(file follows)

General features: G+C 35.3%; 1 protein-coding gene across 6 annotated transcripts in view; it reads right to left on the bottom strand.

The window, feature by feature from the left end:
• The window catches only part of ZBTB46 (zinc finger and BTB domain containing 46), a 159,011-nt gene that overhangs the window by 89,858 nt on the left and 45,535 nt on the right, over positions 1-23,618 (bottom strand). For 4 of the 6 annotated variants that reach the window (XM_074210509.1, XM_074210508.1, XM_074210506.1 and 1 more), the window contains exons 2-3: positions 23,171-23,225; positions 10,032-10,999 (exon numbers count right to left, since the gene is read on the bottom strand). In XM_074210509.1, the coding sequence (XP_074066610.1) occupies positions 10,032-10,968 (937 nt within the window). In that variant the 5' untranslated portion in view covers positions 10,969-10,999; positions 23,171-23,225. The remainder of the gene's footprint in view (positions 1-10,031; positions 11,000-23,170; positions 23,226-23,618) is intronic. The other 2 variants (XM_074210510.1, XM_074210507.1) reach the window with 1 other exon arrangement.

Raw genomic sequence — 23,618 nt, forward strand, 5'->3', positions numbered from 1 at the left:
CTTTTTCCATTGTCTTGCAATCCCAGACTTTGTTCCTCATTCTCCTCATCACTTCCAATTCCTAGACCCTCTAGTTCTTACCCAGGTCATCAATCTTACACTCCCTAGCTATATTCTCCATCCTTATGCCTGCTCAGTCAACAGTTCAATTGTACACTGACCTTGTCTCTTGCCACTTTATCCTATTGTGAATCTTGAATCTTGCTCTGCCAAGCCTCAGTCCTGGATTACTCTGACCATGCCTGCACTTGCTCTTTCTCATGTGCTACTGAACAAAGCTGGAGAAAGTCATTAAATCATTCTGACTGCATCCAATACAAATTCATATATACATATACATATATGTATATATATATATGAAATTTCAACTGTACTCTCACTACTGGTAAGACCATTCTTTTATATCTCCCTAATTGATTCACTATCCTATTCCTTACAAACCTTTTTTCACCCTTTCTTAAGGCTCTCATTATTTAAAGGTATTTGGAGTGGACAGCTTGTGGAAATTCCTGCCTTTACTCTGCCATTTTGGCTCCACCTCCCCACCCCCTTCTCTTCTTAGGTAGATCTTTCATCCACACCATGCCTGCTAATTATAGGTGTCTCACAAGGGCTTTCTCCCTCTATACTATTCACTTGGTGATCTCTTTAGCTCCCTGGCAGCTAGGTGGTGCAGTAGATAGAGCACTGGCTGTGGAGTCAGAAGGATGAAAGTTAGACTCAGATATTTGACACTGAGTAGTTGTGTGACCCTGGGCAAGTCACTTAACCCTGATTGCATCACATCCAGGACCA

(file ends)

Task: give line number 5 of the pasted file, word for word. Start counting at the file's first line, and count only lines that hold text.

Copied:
CTTTTTCCATTGTCTTGCAATCCCAGACTTTGTTCCTCATTCTCCTCATCACTTCCAATTCCTAGACCCTCTAGTTCTTACCCAGGTCATCAATCTTACACTCCCTAGCTATATTCTCCATCCTTATGCCTGCTCAGTCAACAGTTCAATTGTACACTGACCTTGTCTCTTGCCACTTTATCCTATTGTGAATCTTGAATCTTGCTCTGCCAAGCCTCAGTCCTGGATTACTCTGACCATGCCTGCACTTGCTCTTTCTCATGTGCTACTGAACAAAGCTGGAGAAAGTCATTAAATCATTCTGACTGCATCCAATACAAATTCATATATACATATACATATATGTATATATATATATGAAATTTCAACTGTACTCTCACTACTGGTAAGACCATTCTTTTATATCTCCCTAATTGATTCACTATCCTATTCCTTACAAACCTTTTTTCACCCTTTCTTAAGGCTCTCATTATTTAAAGGTATTTGGAGTGGACAGCTTGTGGAAATTCCTGCCTTTACTCTGCCATTTTGGCTCCACCTCCCCACCCCCTTCTCTTCTTAGGTAGATCTTTCATCCACACCATGCCTGCTAATTATAGGTGTCTCACAAGGGCTTTCTCCCTCTATACTATTCACTTGGTGATCTCTTTAGCTCCCTGGCAGCTAGGTGGTGCAGTAGATAGAGCACTGGCTGTGGAGTCAGAAGGATGAAAGTTAGACTCAGATATTTGACACTGAGTAGTTGTGTGACCCTGGGCAAGTCACTTAACCCTGATTGCATCACATCCAGGACCA